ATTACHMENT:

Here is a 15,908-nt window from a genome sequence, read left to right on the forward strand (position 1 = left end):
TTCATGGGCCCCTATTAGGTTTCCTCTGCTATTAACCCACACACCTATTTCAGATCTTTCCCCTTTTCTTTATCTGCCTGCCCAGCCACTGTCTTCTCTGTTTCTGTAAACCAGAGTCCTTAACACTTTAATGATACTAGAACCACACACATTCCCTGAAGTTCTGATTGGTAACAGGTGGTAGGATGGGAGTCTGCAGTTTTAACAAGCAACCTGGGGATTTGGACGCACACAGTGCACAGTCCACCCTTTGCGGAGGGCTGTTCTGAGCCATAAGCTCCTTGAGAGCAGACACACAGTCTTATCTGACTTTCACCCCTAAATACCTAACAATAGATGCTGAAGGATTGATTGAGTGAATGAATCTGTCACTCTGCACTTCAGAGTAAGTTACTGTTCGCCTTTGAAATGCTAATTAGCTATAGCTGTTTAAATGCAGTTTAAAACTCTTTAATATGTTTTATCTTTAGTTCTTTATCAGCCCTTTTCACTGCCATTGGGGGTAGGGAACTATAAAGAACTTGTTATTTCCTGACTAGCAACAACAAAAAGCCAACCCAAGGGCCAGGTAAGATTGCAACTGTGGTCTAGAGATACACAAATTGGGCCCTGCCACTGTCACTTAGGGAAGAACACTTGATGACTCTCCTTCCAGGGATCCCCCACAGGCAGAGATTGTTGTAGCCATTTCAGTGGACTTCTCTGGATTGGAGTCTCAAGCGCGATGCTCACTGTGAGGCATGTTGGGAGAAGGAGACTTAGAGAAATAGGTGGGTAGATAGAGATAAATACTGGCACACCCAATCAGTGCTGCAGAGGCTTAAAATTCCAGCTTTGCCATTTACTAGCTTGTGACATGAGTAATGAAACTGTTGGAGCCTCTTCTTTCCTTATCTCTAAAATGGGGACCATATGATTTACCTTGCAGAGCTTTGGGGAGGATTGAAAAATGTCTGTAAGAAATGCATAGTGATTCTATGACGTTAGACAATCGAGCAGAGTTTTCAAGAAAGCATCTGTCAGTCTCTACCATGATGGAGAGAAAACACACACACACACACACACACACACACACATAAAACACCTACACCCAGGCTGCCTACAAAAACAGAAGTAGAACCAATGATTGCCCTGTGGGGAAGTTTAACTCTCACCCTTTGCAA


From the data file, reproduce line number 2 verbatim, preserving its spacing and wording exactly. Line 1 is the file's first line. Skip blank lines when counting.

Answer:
TTCATGGGCCCCTATTAGGTTTCCTCTGCTATTAACCCACACACCTATTTCAGATCTTTCCCCTTTTCTTTATCTGCCTGCCCAGCCACTGTCTTCTCTGTTTCTGTAAACCAGAGTCCTTAACACTTTAATGATACTAGAACCACACACATTCCCTGAAGTTCTGATTGGTAACAGGTGGTAGGATGGGAGTCTGCAGTTTTAACAAGCAACCTGGGGATTTGGACGCACACAGTGCACAGTCCACCCTTTGCGGAGGGCTGTTCTGAGCCATAAGCTCCTTGAGAGCAGACACACAGTCTTATCTGACTTTCACCCCTAAATACCTAACAATAGATGCTGAAGGATTGATTGAGTGAATGAATCTGTCACTCTGCACTTCAGAGTAAGTTACTGTTCGCCTTTGAAATGCTAATTAGCTATAGCTGTTTAAATGCAGTTTAAAACTCTTTAATATGTTTTATCTTTAGTTCTTTATCAGCCCTTTTCACTGCCATTGGGGGTAGGGAACTATAAAGAACTTGTTATTTCCTGACTAGCAACAACAAAAAGCCAACCCAAGGGCCAGGTAAGATTGCAACTGTGGTCTAGAGATACACAAATTGGGCCCTGCCACTGTCACTTAGGGAAGAACACTTGATGACTCTCCTTCCAGGGATCCCCCACAGGCAGAGATTGTTGTAGCCATTTCAGTGGACTTCTCTGGATTGGAGTCTCAAGCGCGATGCTCACTGTGAGGCATGTTGGGAGAAGGAGACTTAGAGAAATAGGTGGGTAGATAGAGATAAATACTGGCACACCCAATCAGTGCTGCAGAGGCTTAAAATTCCAGCTTTGCCATTTACTAGCTTGTGACATGAGTAATGAAACTGTTGGAGCCTCTTCTTTCCTTATCTCTAAAATGGGGACCATATGATTTACCTTGCAGAGCTTTGGGGAGGATTGAAAAATGTCTGTAAGAAATGCATAGTGATTCTATGACGTTAGACAATCGAGCAGAGTTTTCAAGAAAGCATCTGTCAGTCTCTACCATGATGGAGAGAAAACACACACACACACACACACACACACACACATAAAACACCTACACCCAGGCTGCCTACAAAAACAGAAGTAGAACCAATGATTGCCCTGTGGGGAAGTTTAACTCTCACCCTTTGCAA